"id_value": "0"
            "path": "/users/",
            "size": "15360",
            "symlink_target_type": "FS_FILE_TYPE_UNKNOWN",
            "type": "FS_FILE_TYPE_DIRECTORY"
    "id": "2",
    "paging": {
        "next": "",
        "prev": "/v1/files/%2F/entries/?before=4190957568&limit=16"
    "path": "/"

This output illustrates a few things about qq and the Qumulo REST API:

  1. The output from qq commands is JSON format
  2. For some qq commands, the output can be very verbose

The unix philosophy is to “write programs to handle text streams”, and that is also the foundation of shell scripting in unix. While JSON format is text, it is more common to pipe either comma- or tab-separated values to subsequent commands. So to tailor the output from qq commands to be more terse and output different formats, for this blog post we will use the popular jq command-line JSON processor to illustrate how you can make qq fit in more readily with other CLI tools (on a Mac, you can install jq using homebrew; for linux, Windows and other flavors see the tool website).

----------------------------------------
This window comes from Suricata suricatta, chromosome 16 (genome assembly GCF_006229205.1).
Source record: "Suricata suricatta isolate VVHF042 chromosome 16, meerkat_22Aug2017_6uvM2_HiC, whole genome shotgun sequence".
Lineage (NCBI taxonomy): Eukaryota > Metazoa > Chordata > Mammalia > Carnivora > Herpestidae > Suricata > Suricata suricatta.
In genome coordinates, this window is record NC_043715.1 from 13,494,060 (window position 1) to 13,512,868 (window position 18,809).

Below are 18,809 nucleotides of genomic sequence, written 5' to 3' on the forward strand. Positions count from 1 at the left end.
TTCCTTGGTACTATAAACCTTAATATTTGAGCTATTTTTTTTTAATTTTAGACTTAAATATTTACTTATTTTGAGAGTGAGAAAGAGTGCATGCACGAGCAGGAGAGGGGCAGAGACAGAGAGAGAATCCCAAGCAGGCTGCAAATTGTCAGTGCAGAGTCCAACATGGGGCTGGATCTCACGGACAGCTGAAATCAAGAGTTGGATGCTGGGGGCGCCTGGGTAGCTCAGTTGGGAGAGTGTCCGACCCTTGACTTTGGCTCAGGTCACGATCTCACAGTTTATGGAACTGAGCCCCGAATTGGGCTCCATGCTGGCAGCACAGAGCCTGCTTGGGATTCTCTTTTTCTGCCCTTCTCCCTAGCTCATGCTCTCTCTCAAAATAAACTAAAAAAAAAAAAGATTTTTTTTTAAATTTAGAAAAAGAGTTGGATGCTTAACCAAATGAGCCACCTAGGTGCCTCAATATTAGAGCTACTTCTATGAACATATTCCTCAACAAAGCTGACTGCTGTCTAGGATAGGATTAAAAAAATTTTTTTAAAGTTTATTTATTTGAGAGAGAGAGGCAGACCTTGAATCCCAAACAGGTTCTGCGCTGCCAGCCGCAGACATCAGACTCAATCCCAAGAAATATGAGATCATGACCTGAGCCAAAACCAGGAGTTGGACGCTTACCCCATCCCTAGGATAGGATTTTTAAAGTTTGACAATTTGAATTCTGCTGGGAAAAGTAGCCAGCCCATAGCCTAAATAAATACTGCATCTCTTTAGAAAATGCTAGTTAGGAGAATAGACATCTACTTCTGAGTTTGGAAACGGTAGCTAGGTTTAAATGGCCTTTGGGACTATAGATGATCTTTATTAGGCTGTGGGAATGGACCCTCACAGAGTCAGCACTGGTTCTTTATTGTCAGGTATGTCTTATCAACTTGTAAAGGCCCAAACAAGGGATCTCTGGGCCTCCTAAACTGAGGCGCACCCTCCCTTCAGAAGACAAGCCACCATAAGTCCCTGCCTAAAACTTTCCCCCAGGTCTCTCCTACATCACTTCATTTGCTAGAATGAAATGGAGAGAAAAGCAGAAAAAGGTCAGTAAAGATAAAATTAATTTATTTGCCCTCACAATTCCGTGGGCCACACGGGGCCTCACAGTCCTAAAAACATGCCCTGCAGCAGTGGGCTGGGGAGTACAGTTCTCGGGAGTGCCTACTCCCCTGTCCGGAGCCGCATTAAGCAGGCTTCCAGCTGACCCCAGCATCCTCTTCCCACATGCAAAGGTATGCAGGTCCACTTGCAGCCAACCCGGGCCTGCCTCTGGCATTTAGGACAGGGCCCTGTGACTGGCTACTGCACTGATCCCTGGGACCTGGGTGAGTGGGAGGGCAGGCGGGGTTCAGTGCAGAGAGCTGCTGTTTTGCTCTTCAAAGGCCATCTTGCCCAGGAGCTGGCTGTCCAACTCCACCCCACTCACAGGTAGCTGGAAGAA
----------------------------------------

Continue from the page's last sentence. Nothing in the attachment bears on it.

Using the above example, let’s grab some of the output from qq and use jq to make it easier to read and repurpose in other tools (there is a tutorial for jq that shows you some of what you can do):

qq --host music fs_read_dir --path /media | jq '[.path, .id, .files[0].blocks] | @csv'</var/www/wordpress>

This will return the path, id and blocks value from the first entry returned by fs_read_dir in csv format, like this: